Whole-cell extracts (WCEs) were prepared using RIPA buffer (50 mM Tris pH 7.6, 150 mM NaCl, 1 % NP-40, 0.1 % SDS, 5 mM EDTA, 1 % sodium sarkosyl) supplemented with protease and phosphatase inhibitors , and 5 mM EDTA and 10 mM phenanthroline to inhibit the autocatalytic activity of ADAM8. Lysates were sonicated and centrifuged at 16,000 g for 15 min. Protein concentration in the supernatants was determined using DC Protein Assay Reagent (BioRad). Samples (25 μg) were subjected to immunoblotting as previously described . Either β-actin or β-tubulin was used as the loading control.
As a measure of cellular metabolism and therefore cell growth, ATP levels were assessed using an ATPlite luminescence ATP detection assay system (Perkin Elmer), as described previously . Briefly, cells (3000 cells/100 μl for MDA-MB-231 and shA8-20, or 8000 cells/100 μl for SUM-149) were plated in 96-well plates. After 24 h, an equal volume of APTlite 1Step luminescence reagent was added and luciferase activity measured. Average ATP levels, for triplicate samples, are presented relative to the control condition set to 1 (± SD).
Matrigel outgrowth, migration/invasion and transendothelial migration assays
Matrigel outgrowth assays were carried out as described previously , using 5 × 103 cells plated in duplicate in 24-well plates. Cultures were incubated for 11–15 days and photographed at 10× magnification. Migration and invasion assays were performed in triplicate using polycarbonate filter Transwells (Costar) with 8-μm diameter pores, without precoating or precoated with growth factor-reduced Matrigel (BD Biosciences, 356231), respectively. For transendothelial migration, Transwells were coated with a confluent layer of HUVECs instead of Matrigel. Suspensions of 1 × 105 tumor cells were layered in the upper compartment of the Transwells and incubated at 37 °C. After 24 h, cells that migrated or invaded to the lower side of the filter were quantified by crystal violet staining and OD570nm determination. The negative control or control mimic condition was set to 100 % and the mean ± SD from three independent experiments is given.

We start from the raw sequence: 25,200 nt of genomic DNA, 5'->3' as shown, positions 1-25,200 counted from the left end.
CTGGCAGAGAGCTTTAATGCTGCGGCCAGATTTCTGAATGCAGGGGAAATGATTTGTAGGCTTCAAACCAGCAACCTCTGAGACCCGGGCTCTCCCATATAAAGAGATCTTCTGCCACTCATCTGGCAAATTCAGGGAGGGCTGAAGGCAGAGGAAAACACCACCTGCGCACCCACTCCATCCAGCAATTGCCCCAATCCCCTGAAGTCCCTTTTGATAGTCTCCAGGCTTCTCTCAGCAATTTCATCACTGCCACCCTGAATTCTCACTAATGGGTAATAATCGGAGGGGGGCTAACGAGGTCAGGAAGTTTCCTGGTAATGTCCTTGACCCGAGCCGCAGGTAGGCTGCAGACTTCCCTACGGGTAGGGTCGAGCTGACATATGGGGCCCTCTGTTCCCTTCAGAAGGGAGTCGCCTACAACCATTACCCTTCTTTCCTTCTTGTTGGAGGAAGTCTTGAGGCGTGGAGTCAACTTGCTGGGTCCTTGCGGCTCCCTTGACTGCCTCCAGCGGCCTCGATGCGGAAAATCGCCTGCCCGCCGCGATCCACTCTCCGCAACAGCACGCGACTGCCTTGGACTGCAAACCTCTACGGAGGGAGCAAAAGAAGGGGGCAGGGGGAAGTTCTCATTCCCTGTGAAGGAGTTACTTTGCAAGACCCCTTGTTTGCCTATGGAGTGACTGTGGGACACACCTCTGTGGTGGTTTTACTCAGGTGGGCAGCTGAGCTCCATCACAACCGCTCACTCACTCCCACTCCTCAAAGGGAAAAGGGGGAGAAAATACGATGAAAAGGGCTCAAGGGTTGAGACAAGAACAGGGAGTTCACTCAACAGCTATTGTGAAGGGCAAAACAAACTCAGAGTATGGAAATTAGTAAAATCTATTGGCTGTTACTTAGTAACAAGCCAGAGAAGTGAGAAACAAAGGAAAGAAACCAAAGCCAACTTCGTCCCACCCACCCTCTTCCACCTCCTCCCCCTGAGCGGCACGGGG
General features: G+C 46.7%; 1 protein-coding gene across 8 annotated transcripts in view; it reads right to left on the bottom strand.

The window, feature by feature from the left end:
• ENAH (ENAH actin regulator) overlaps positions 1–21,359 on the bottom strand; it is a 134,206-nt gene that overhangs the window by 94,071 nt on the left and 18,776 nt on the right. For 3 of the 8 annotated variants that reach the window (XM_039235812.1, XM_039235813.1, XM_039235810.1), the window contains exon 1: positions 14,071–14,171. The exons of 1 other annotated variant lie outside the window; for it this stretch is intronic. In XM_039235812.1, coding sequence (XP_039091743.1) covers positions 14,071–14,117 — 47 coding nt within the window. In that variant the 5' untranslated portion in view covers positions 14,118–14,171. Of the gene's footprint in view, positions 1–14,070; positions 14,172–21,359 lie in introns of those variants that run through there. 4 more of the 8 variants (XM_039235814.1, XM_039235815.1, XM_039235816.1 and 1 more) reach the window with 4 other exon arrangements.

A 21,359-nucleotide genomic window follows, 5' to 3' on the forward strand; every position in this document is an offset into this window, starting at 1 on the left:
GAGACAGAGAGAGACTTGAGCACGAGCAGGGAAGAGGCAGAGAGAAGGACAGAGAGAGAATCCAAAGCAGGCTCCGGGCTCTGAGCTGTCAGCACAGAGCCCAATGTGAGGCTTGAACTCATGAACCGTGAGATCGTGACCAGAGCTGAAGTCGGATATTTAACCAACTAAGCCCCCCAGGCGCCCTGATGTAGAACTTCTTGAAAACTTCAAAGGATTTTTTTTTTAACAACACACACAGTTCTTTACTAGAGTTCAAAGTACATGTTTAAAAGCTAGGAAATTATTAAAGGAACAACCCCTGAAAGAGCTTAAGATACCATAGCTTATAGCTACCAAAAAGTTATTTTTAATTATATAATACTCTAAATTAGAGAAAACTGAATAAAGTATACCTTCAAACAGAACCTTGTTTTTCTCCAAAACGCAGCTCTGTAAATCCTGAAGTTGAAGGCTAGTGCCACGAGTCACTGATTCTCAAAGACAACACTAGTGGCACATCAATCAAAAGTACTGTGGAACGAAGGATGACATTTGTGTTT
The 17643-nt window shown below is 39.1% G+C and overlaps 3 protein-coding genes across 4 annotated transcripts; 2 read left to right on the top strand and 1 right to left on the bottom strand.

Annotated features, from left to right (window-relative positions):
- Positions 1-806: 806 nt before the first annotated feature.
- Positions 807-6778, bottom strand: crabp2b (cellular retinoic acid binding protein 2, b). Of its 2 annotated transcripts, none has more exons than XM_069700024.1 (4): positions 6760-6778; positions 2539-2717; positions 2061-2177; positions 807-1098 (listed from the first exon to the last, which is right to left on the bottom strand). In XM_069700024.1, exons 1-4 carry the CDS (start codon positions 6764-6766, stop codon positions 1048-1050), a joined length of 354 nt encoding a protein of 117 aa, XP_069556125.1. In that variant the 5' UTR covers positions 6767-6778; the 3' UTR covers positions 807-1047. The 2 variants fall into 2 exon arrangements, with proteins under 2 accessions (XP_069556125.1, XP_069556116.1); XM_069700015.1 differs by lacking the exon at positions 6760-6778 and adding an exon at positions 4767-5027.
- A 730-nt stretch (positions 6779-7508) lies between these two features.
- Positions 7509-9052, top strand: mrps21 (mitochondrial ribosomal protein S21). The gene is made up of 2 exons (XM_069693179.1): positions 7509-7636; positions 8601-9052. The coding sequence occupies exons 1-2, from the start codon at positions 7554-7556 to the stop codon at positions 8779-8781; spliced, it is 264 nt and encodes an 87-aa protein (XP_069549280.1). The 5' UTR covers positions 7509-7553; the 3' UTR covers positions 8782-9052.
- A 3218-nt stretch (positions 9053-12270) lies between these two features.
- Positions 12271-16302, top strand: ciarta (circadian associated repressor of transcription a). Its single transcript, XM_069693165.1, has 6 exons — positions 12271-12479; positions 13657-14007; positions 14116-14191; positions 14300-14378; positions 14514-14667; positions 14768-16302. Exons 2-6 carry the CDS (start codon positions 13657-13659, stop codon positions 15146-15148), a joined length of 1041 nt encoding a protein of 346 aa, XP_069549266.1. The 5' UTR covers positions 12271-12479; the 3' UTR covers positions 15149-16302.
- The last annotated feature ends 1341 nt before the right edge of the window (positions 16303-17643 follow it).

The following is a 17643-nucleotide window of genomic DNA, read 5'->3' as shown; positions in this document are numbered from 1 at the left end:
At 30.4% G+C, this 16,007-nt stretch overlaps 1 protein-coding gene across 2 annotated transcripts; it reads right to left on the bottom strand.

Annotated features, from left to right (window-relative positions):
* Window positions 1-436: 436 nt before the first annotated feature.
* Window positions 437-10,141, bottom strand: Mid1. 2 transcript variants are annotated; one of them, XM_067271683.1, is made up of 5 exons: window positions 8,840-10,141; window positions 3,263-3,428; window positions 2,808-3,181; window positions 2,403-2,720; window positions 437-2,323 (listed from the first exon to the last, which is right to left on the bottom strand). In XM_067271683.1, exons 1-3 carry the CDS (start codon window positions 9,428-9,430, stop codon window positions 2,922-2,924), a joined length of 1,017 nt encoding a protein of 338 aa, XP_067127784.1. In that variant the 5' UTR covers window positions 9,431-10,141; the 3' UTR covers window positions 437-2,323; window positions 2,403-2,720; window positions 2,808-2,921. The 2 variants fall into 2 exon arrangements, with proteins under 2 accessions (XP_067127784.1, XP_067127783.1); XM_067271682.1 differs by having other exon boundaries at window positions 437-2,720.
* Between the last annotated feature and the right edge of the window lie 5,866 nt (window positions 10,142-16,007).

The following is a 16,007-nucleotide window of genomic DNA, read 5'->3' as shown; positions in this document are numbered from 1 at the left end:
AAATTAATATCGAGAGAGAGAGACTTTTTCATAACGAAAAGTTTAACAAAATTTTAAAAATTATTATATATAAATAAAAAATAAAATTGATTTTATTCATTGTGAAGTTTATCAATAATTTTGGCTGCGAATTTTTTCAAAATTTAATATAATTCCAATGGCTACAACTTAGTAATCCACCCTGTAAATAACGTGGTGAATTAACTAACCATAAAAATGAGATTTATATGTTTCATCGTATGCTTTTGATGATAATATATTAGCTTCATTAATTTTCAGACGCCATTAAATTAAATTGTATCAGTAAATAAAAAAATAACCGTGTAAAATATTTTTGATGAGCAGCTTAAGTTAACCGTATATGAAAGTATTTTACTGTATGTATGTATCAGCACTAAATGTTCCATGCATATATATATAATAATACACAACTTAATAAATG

ELISA and RNA analysis of serum from TNBC patients
All clinical investigation was conducted in accordance with the principles outlined in the Declaration of Helsinki. Serum samples used in this work were provided by the Institut Régional du Cancer Nantes-Atlantique tumor bank, funded by the Institut National du Cancer (INCa) and approved by the French Minister of higher education and research (n°. AC-2008-141). Informed consent was obtained from patients to use their surgical specimens, serum, and clinicopathological data for research purposes, as required by the French Committee for the Protection of Human Subjects (CCPPRB). Ouest IV – Nantes CCPPRB approved use of serum samples for this study (6 May 2013: n°. 357/2013). This study did not need additional ethical approval.
Blood samples were collected in BD Vacutainer red-top tubes (BD Biosciences, 367837) from 37 consenting women diagnosed with TNBC in the Nantes Cancer Center (ICO, France). At the time of sampling, patients had not received any treatment in the form of surgery, chemotherapy, radiation, or endocrine therapy. Blood samples were allowed to clot for 1 h and centrifuged at 400 g for 10 min. Sera were stored at –80 °C within 2 h of being taken. Detailed patient clinicopathological characteristics are listed in Additional file 1 (Table S1). Sera were also collected from 15 consenting healthy female individuals. ADAM8 protein was measured in the serum using an enzyme-linked immunosorbent assay (ELISA) (R&D Systems) according to the manufacturer’s instructions.